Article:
Assuming we want to infer that when the height and width of a rectangle are equal, the rectangle represents a square, the following SHACL rule specification can be used (which we will store in rectangleRules.ttl):

rectangleRules

rectangleRules.ttl

A Code Example using Jena

Naturally you will need to add SHACL to your Maven pom dependencies. Then the following code will execute your SHACL rules:

shaclRuleExecution

SHACL rule execution using Jena

Running the Code

Running the code will cause an inferences.ttl file to be written out to $Project/src/main/resources/. It contains the following output:

inference

inference.ttl

Note that ex:InvalidRectangle has been ignored because it does not adhere to sh:condition ex:Rectangle, since it does not have ex:height and ex:width properties. Also, ex:NonSquareRectangle is a rectangle, not a square.

Conclusion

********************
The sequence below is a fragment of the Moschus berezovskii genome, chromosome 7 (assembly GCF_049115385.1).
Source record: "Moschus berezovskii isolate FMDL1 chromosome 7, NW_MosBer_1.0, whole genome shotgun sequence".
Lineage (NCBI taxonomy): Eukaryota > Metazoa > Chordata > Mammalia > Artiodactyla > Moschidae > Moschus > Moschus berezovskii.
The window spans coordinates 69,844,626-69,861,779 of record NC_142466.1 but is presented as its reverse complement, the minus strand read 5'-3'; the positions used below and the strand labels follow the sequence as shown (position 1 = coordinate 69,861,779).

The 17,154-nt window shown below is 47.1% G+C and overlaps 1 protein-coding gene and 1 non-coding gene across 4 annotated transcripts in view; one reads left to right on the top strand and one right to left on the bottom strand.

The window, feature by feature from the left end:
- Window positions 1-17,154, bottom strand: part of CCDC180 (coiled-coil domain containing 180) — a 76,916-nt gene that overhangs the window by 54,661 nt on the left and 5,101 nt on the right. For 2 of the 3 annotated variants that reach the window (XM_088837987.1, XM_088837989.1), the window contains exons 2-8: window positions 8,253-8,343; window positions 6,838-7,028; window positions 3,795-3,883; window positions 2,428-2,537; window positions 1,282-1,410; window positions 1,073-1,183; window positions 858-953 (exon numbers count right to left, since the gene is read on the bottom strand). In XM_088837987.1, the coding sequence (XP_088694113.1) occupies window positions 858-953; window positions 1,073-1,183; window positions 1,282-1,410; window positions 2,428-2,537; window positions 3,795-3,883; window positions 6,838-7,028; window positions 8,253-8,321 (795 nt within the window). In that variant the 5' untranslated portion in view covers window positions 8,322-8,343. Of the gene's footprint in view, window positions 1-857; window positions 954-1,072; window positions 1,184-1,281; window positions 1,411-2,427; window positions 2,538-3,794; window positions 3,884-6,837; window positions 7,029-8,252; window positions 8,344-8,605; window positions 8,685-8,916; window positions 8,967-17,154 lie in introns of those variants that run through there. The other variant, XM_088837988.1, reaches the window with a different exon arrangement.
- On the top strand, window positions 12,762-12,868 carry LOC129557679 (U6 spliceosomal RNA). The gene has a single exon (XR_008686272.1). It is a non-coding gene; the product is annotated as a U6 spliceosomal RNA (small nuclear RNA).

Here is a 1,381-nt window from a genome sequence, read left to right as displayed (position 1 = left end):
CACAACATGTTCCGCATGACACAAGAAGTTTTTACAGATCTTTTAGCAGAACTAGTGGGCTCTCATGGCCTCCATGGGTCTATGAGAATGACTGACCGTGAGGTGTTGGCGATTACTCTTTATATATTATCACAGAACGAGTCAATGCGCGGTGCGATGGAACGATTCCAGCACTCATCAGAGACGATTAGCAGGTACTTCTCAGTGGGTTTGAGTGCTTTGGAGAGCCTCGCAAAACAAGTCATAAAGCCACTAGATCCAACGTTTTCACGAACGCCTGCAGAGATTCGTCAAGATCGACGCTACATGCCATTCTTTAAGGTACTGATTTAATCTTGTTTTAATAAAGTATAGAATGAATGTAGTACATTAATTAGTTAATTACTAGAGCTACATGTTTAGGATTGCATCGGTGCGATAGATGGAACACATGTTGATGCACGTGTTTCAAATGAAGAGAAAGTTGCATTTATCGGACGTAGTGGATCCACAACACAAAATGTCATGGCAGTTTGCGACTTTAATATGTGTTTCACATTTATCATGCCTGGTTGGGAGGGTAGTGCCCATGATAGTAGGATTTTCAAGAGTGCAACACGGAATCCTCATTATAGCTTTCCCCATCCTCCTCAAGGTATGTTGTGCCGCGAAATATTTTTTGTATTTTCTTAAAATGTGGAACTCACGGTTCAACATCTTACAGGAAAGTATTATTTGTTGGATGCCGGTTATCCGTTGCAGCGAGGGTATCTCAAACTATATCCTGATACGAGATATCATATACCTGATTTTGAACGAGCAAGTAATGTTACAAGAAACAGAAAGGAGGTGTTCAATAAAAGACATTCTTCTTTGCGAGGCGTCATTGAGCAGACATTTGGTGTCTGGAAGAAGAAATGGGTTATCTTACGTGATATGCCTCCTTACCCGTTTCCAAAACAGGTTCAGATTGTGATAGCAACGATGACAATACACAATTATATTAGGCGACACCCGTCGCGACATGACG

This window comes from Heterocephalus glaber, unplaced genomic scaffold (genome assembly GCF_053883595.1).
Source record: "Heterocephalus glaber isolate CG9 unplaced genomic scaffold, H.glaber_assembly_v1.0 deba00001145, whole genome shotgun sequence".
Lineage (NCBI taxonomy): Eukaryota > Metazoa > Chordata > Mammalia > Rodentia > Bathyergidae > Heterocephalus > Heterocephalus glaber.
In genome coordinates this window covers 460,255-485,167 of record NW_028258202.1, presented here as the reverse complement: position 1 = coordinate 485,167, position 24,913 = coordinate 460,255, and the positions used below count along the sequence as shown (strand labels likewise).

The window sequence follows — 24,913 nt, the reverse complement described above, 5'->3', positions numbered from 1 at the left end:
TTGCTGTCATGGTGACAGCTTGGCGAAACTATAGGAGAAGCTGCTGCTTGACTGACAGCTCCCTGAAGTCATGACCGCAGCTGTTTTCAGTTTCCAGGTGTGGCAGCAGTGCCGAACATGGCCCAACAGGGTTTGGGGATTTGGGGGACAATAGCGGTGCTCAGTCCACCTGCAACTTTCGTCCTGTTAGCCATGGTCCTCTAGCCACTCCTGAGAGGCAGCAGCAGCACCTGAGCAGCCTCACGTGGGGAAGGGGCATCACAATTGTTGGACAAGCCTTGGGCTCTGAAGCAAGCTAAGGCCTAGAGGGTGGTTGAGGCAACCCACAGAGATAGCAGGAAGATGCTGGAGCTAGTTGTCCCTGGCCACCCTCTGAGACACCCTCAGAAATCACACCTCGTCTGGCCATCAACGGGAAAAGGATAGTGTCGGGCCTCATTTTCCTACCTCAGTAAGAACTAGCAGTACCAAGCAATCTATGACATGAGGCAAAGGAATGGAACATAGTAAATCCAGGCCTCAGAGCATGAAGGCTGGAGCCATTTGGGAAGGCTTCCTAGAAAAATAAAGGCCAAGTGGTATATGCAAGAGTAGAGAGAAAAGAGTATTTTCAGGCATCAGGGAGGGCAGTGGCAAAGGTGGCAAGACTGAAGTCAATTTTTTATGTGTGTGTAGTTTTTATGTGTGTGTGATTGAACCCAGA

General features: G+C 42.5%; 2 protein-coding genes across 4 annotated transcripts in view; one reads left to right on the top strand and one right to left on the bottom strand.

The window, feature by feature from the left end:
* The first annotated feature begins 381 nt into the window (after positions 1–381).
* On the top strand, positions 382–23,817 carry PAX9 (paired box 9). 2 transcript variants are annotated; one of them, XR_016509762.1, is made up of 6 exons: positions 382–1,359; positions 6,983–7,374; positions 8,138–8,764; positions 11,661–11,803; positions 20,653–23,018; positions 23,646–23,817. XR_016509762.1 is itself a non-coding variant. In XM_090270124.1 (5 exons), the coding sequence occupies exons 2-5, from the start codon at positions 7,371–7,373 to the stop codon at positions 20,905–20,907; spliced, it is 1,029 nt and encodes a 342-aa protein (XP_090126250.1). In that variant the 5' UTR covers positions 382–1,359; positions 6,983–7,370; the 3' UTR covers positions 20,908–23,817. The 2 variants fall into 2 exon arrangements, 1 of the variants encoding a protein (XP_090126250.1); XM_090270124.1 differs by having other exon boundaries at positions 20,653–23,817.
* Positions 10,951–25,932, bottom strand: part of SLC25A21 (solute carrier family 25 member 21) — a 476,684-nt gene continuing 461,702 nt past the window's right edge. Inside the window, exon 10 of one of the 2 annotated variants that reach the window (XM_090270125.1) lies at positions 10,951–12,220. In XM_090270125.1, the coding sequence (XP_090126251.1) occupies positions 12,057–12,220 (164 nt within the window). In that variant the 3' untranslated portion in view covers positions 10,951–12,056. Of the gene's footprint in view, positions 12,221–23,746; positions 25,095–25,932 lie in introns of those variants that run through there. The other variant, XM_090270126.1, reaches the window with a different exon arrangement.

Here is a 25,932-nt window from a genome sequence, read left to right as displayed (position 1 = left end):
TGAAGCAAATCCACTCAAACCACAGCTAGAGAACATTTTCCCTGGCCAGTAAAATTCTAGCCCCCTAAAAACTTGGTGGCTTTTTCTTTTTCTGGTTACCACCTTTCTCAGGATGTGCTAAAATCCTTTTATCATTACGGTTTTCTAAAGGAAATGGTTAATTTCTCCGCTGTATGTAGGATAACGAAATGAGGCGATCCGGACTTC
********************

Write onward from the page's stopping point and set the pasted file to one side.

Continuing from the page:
In this post I gave a brief overview of how SHACL can be used to implement rules on RDF data. This code example is available at shacl tutorial.

Using Jena and SHACL to validate RDF Data

RDF enables users to capture data in a way that is intuitive to them. This means that data is often captured without conforming to any schema. It is often useful to know that an RDF dataset conforms to some (potential partial) schema. This is where SHACL (SHApe Constraint Language), a W3C standard, comes into play. It is a language for describing and validating RDF graphs. In this post I will give a brief overview of how to use SHACL to validate RDF data using the Jena implementation of SHACL.